Derby-Lewis medical parole application starts

2015-05-25 11:41
Clive Derby-Lewis. (Netwerk24)

Clive Derby-Lewis. (Netwerk24)

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Pretoria - Limpho Hani and Gaye Derby-Lewis sat metres away from each other in an application to have apartheid-era Conservative Party politician Clive Derby-Lewis released on medical parole after serving more than 20 years for the murder of Chris Hani.

Derby-Lewis's lawyers began a special motion in the High Court in Pretoria on Monday for his release.

He is serving a life sentence for the April 1993 killing of Hani, and has repeatedly been denied parole.

Hani's widow, in the front bench of the court and Derby-Lewis's wife further back listened intently as advocate Roelof du Plessis SC went through the sections of law he would rely on.

Neither woman wanted to comment ahead of the application presided over by Judge Selby Baqwa.

Du Plessis said at the last parole denial, in January, Justice Minister Michael Masutha said Derby-Lewis had stage 3 lung cancer but inmates only qualified for medical parole if they suffered from stage 4 cancer.

He was also not convinced that Derby-Lewis had shown remorse.

Du Plessis, though, said two out of three doctors in independent tests had found that Derby-Lewis actually had stage 4 cancer.

Application opposed

The application is being opposed by the minister of justice and correctional services, the chair of the national council for correctional services as well as the SA Communist Party and Mrs Hani.

Du Plessis said that in January a report by the Medical Parole Advisory Board (MPAB) said Derby-Lewis had stage 3b cancer of the right lung, with probable but inconclusive spread to the andrenal gland, a marginal response to chemotherapy, with poor prognostic features.

The board took into account his age and gender and the history of the tumour, as well as other conditions such as hypertension, congestive cardiac failure, prostate cancer, which is in remission, and skin cancer.

The board recommended medical parole but Masutha overrode that.

‘No powers’

Du Plessis said Masuthu did not have the powers to make a medical decision.

''It is not as simple as the respondents make out, 'well they said he has stage 3b, he has to have stage 4'.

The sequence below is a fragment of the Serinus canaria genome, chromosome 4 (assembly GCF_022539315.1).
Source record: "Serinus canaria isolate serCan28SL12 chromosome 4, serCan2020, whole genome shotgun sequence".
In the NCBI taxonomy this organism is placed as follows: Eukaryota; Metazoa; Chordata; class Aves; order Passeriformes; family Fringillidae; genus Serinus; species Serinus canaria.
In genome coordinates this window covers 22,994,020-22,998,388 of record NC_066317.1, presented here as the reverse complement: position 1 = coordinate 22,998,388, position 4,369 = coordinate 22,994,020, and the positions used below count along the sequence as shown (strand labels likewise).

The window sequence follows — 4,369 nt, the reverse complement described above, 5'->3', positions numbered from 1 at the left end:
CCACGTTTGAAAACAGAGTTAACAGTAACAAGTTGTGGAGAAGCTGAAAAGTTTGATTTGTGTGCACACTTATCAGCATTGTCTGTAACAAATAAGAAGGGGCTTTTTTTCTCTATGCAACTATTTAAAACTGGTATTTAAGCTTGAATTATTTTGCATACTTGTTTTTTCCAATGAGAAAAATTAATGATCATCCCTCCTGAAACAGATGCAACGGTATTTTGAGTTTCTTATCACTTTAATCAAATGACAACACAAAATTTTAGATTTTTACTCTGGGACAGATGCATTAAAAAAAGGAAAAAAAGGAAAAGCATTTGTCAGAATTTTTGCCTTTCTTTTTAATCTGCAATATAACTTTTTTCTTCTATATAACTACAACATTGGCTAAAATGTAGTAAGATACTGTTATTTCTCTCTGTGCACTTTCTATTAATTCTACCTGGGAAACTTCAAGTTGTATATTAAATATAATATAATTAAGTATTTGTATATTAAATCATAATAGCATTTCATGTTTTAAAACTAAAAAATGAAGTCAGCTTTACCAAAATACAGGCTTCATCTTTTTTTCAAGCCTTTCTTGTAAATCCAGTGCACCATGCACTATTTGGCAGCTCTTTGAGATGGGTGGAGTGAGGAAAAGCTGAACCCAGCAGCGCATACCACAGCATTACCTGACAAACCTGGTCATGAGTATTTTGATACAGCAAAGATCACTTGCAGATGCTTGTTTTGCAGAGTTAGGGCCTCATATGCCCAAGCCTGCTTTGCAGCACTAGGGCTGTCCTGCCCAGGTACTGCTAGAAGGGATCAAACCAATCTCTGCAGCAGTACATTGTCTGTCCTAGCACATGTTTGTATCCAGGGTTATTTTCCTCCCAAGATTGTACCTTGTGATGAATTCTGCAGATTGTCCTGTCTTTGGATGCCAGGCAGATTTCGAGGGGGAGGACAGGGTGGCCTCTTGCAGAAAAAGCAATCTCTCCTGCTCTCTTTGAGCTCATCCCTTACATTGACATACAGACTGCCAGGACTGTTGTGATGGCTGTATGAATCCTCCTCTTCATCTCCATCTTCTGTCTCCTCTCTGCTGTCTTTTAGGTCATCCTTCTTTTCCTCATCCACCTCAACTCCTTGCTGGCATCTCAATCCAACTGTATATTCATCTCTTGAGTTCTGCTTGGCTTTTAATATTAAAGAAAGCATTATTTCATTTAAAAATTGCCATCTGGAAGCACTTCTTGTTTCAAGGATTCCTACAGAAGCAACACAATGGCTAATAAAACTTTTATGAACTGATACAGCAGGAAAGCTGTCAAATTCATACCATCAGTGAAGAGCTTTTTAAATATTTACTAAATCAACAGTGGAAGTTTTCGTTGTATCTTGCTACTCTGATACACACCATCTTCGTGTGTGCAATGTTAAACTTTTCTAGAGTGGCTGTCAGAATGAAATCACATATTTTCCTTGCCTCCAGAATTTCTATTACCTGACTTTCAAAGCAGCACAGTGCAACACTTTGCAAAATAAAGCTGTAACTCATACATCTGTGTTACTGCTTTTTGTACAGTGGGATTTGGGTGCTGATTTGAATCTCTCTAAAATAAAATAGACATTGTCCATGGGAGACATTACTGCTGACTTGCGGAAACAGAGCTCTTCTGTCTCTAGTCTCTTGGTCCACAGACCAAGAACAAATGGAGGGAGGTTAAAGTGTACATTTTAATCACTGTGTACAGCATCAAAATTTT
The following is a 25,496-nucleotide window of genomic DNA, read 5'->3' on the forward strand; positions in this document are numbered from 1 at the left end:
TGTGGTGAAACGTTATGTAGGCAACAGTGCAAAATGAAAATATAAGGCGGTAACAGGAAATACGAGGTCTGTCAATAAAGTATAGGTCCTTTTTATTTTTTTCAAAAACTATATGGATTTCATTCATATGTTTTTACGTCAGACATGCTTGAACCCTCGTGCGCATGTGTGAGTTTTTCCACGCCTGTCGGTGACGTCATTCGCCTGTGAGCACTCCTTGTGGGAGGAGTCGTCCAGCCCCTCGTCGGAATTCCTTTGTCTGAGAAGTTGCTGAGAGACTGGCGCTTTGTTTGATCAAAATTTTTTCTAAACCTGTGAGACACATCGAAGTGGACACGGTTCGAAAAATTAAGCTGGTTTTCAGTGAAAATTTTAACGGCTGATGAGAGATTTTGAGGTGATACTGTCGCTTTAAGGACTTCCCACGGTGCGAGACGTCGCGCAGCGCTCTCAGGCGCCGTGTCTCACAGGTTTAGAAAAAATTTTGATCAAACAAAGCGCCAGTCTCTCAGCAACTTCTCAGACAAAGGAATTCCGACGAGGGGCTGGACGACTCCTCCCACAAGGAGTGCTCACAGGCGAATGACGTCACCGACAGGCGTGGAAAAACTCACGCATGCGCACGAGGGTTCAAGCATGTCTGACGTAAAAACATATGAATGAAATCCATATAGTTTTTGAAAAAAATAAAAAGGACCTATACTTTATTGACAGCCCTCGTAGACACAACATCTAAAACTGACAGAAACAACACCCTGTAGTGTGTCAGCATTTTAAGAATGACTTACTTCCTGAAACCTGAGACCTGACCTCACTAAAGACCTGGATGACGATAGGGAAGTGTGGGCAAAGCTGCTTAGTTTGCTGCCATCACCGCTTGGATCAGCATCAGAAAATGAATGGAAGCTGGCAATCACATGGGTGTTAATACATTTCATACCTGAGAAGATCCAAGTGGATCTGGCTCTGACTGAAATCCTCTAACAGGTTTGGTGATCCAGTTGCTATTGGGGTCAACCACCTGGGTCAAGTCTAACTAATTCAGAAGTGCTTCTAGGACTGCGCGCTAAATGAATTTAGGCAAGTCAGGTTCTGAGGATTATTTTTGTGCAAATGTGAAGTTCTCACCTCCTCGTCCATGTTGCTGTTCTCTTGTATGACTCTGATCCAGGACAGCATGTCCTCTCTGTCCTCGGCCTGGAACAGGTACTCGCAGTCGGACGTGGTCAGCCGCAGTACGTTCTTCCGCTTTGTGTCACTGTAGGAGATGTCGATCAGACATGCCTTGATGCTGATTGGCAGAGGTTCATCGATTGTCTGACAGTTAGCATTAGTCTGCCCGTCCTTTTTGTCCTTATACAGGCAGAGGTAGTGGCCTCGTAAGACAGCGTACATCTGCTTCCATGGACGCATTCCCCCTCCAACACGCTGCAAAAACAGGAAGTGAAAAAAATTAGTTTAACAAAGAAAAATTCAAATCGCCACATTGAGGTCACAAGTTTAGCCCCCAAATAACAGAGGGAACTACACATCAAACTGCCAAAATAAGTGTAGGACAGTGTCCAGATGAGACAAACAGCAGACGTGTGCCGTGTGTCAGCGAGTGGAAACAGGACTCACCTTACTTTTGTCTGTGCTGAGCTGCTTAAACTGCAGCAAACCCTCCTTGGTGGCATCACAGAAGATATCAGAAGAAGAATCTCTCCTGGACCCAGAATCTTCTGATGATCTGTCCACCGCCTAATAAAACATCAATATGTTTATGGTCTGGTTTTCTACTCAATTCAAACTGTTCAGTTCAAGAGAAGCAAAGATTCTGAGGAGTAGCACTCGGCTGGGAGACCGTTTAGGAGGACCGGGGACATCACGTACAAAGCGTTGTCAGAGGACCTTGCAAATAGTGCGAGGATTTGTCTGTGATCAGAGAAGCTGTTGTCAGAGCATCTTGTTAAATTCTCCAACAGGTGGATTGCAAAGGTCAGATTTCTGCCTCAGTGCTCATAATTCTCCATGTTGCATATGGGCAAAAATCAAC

''The minister is a government administrative function and the minister will certainly not be in a position to say that the medical experts, that the [MPAB], was wrong,'' said Du Plessis.

''If there is a positive recommendation, the minister cannot second guess the medical practitioners,'' he said.

''We say that the minister was wrong in even considering any medical issues because that was left to the [MPAB].

He said the regulations that relate to medical parole do not say the minister must also consider it.

Once there is a positive recommendation by the MPAB to the minister, he said, the minister is bound to accept the recommendations.

Hani assassination

Derby-Lewis was arrested for providing the gun used by Janusz Walus, a Polish immigrant, to kill Hani the driveway of his Boksburg home on 10 April 1993. 

South Africa was on the brink of its first democratic elections at the time. Derby-Lewis was found guilty of conspiracy to murder and sentenced to death, but this was commuted to a life sentence after South Africa abolished capital punishment.

Derby-Lewis confessed to his role in the assassination before the Truth and Reconciliation Commission. He claimed he had been following orders from the Conservative Party and was "acting in defence of my people, who were threatened with a Communist takeover". He was denied amnesty.

From 2007, he lodged the first of several parole applications, stating that he was suffering from skin and prostate cancer and had gangrene in his leg.

Read more on:    chris hani  |  michael masutha  |  clive derby-lewis  |  pretoria  |  prisons

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